I’ve not written this part of the book yet, but what the heck, it’s good research.
Windows Phone supports multiple accounts of different types. But it treats each account type a bit differently.
As explained previously, everyone who uses Windows Phone will want/need a Windows Live ID. This is key to having a great experience, but it’s also required for certain phone features. So it’s sort of a no-brainer. But it acts differently than other accounts.
When you configure your primary Windows Live account on the phone initially, it connects to your contacts list, photos, and feeds. These cannot be individually configured. You can, however, later enable email sync if you’d like, from within Settings. And if you navigate to the Calendar app, you’ll see that Windows Live calendar sync is enabled automatically. But you can turn it off from there.
Note that, for the preview release only, syncing email, contacts, and calendars for multiple Windows Live IDs is not supported. This will be supported in the final release.
You use the Outlook account type to connect to Exchange-type accounts. (Why isn’t it just called Exchange then?) This includes Exchange Server, Outlook Web Access, and so on, but also any email account that uses Exchange ActiveSync (EAS) on the back-end. So you can configure Gmail this way, or the new Hotmail or MobileMe (presumably, I have tried either yet). Outlook accounts can be configured to enable/disable email, contacts, and calendar sync individually.
Yahoo Mail can be configured for email access only. The connection is automatic, but if you check the settings, it’s going through IMAP.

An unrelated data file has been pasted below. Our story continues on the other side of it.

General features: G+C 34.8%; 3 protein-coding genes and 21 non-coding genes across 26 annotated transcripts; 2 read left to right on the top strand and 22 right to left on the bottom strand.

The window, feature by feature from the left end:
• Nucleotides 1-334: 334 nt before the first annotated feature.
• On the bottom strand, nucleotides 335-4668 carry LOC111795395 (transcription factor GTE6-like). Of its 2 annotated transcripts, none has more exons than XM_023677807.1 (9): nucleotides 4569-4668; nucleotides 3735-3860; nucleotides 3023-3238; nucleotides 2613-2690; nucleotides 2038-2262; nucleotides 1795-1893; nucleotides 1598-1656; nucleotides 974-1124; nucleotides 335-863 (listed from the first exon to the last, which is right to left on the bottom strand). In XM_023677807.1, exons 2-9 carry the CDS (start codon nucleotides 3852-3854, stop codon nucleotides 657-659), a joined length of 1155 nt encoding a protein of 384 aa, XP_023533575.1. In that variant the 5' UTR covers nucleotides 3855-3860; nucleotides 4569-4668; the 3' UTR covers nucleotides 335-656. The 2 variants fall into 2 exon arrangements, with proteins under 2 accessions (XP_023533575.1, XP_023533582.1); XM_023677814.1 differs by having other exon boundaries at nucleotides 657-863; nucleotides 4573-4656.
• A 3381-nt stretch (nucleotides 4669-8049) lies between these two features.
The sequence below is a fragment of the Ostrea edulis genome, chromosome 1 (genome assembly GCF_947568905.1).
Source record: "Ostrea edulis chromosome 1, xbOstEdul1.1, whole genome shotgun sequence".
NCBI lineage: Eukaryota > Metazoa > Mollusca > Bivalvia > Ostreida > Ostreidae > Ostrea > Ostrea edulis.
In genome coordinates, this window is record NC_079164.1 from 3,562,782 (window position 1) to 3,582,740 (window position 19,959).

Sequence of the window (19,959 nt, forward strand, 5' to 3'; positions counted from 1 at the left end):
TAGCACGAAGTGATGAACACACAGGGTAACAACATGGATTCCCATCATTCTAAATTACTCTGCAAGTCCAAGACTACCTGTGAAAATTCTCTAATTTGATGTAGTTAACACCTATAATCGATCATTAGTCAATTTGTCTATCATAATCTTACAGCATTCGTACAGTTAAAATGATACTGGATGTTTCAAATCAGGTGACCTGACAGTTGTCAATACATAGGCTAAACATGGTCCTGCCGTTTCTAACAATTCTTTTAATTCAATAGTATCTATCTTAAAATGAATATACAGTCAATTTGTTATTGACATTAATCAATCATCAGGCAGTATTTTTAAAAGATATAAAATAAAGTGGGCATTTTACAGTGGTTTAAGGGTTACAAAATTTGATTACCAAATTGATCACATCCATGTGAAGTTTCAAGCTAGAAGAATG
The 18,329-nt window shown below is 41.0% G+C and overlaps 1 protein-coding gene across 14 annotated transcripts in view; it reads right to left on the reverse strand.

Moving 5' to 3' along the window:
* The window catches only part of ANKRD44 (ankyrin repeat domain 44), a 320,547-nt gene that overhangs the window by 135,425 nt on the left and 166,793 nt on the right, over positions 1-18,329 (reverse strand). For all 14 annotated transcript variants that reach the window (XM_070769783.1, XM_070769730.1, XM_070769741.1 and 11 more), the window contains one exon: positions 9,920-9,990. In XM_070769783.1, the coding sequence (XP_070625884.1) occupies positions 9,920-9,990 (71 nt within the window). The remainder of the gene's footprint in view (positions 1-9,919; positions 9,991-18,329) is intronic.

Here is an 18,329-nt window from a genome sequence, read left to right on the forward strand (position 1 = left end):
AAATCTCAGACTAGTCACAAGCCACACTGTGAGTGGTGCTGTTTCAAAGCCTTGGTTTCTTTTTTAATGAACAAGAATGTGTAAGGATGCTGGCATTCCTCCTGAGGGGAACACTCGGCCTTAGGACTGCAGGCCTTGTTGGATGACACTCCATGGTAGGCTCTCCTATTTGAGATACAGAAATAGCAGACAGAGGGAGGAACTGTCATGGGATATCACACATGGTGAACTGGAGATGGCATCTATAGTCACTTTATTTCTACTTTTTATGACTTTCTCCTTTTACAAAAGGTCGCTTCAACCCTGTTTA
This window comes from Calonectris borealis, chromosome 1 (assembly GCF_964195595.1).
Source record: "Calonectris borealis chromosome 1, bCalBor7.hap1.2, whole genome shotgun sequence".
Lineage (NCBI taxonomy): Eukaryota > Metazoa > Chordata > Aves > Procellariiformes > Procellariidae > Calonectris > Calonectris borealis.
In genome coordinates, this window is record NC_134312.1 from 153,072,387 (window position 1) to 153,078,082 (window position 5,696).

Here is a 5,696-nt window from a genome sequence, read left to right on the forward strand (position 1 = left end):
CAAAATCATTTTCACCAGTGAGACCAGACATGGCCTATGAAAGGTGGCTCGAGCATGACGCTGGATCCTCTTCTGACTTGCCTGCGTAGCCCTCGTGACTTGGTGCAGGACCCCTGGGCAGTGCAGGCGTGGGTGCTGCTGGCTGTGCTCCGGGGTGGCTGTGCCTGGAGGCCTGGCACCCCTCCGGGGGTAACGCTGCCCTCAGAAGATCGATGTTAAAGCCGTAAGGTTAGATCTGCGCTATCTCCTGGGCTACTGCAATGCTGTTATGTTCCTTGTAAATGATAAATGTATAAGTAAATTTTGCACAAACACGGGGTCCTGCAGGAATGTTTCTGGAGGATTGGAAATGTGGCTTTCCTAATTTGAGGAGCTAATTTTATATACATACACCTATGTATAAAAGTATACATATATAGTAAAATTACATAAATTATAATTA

You can actually connect to Google/Gmail two different ways: Automatically, by choosing Google as the account type, or manually, by choosing Outlook (and then advanced) or Advanced Setup. Either way, you can configure which Google services to sync, and email, contacts, and calendar sync can all be enabled/disabled individually.
Right now, Facebook is the only social networking (i.e. non-email-type) account you can connect to via the Windows Phone accounts interface. It’s either on or off; if you connect to Facebook, it will sync contacts, photos, and feeds. There’s no way to configure this is any way (like, turn off contacts but leave the others on).
Other Account/Advanced Setup
Windows Phone also lets you manually configure any other email account types easily enough, assuming you know all the server addresses and other configuration mumbo-jumbo. Aside from manually configuring Google/Gmail as an Exchange-type account, I haven’t really played with this too much, but I’d imagine that non-Exchange-type accounts will be configured for email only.